“I find that some museums know a good deal more about the histories of their things than I do about ours; therefore I want to get family histories whenever possible.” Henry Francis du Pont wrote this to a dealer, Winsor White, in 1954 shortly after Winterthur Museum opened to the public. For curators, the history of ownership of objects can be important to know for many reasons; it can help determine the authenticity of an object, or it can help to situate and identify the artist or craftsperson that made it, for example. But sometimes the history of ownership leads us to famous (or infamous) people. Here are just a few examples from the Winterthur collection.
George Washington sat for many artists, and his appearance in their portraits varies greatly. So what did he really look like? Most people probably expect that Washington looked like he does on our dollar bills—the image taken from the famous portrait by Gilbert Stuart; however, the likeness that his own family felt was the best was that which John Trumbull painted in 1790. Although Washington did not enjoy posing for artists, he sat for Trumbull at least 14 times between February and July of that year; on July 8, Washington noted in his diary that he “sat from 9 o’clock till after 10 for Mr. Jno. Trumbull, who was drawing a portrait of me at full length which he intended to present to Mrs. Washington.” The gift was much appreciated; it hung in the New Room at Mount Vernon and then descended through the family, first to Martha’s granddaughter Elizabeth Parke Custis Law, then to her son Edmund Law Rogers, then to his daughter Charlotte Plate Rogers, and finally to her son Edmund Law Rogers Smith before being sold to du Pont.
Perhaps a more unexpected provenance is associated with a magnificent early classical-style sideboard and original matching knife boxes, attributed to the celebrated Philadelphia cabinetmaker Joseph B. Barry, who made them between 1808 and 1815.
Researched by former Winterthur curator Don Fennimore, who also orchestrated its acquisition by the museum, the history of ownership can be traced back through many generations of the Gratz family, prominent members of Philadelphia’s Jewish community. Perhaps the most famous member of this family was Rebecca Gratz (1781–1869), who founded many philanthropic and educational organizations in Philadelphia and who is said to have been one of the most beautiful women in America (born out by her portrait, painted by Thomas Sully in the collection of the Rosenbach Museum and Library). It has also been claimed that she was the model for the heroine, also named Rebecca, of Sir Walter Scott’s novel Ivanhoe. The sideboard and knife boxes were owned by either Rebecca (who never married) or more likely her sister Rachel, in whose family they descended. But it is the more recent history of ownership that is more surprising. Winterthur purchased the sideboard and knife boxes at auction from the estate of the celebrated pop artist Andy Warhol. After fame had brought him great riches, Warhol purchased an elegant six-story townhouse in the upper east side of New York, which he proudly and loudly proclaimed had formerly belonged to “somebody’s WASP granny.”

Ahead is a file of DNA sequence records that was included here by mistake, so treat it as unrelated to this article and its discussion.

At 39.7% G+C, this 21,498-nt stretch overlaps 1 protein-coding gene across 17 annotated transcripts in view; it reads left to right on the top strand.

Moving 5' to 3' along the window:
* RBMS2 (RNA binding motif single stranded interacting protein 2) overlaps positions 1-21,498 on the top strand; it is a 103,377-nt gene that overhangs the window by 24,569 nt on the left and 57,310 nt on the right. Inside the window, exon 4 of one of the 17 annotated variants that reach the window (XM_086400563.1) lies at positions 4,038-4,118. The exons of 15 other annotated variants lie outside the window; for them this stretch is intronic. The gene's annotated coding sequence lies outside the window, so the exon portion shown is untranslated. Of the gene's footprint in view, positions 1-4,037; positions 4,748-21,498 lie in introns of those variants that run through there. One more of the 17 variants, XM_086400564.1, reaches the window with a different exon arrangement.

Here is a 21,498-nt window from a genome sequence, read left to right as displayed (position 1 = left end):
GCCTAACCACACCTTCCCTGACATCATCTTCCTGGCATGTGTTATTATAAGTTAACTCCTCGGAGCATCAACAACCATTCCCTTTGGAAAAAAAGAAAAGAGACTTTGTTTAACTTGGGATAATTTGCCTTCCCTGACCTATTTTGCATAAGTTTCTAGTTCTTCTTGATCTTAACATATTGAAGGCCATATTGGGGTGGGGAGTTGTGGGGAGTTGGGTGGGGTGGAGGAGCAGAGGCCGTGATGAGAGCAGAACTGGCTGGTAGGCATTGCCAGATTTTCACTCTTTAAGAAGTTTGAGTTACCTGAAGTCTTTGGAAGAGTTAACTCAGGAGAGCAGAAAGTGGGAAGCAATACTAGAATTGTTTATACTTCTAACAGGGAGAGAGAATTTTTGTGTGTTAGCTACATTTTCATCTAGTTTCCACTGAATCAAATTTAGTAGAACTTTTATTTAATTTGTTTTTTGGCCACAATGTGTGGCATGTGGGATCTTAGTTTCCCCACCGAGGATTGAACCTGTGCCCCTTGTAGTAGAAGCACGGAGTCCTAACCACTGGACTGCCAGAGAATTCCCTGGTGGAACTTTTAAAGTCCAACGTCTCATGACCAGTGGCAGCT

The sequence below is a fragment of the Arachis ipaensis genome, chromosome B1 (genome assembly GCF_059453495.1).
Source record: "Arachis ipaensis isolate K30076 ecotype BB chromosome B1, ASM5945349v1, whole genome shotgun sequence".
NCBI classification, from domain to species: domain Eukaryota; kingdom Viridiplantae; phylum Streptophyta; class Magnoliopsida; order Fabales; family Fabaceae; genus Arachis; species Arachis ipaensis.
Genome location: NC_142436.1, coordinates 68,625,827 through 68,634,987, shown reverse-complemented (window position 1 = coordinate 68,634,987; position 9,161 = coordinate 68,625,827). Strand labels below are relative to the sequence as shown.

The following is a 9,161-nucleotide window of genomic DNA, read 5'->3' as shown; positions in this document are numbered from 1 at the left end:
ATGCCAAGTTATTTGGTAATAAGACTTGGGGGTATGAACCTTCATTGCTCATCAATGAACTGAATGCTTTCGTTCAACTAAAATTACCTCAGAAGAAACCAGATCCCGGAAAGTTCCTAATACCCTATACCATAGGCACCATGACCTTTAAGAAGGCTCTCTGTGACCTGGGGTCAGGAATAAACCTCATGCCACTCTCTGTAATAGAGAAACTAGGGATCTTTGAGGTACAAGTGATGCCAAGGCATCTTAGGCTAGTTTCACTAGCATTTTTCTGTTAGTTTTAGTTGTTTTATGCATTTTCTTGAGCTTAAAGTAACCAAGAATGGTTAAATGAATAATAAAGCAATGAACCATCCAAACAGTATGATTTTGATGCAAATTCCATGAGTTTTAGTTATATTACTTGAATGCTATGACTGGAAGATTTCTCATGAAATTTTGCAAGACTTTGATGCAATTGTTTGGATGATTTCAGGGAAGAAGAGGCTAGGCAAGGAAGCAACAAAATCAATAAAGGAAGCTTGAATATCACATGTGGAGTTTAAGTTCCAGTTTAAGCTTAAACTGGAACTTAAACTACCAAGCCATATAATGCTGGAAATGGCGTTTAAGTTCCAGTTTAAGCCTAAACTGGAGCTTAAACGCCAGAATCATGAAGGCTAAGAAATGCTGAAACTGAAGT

A compulsive shopper, Warhol filled his house with an enormous collection of furniture, paintings, jewelry, toys, folk art, American Indian artifacts, and sometimes just junk that struck his fancy. What this eclectic mix of objects had in common was their strong, visual appeal to the eye of an artist. The strong, sculptural quality of the sideboard is clear to anyone who sees it.
And, finally, sometimes the history of ownership can be just a bit obscure. Museum records carefully document that these paste knee buckles were once owned by Philip Barton Key (1757–1815), a politician and a judge whose main claim to fame was that he was Francis Scott Key’s uncle. Go figure.
Post by Linda Eaton, John L. and Marjorie P. McGraw Director of Collections and Senior Curator of Textiles, Winterthur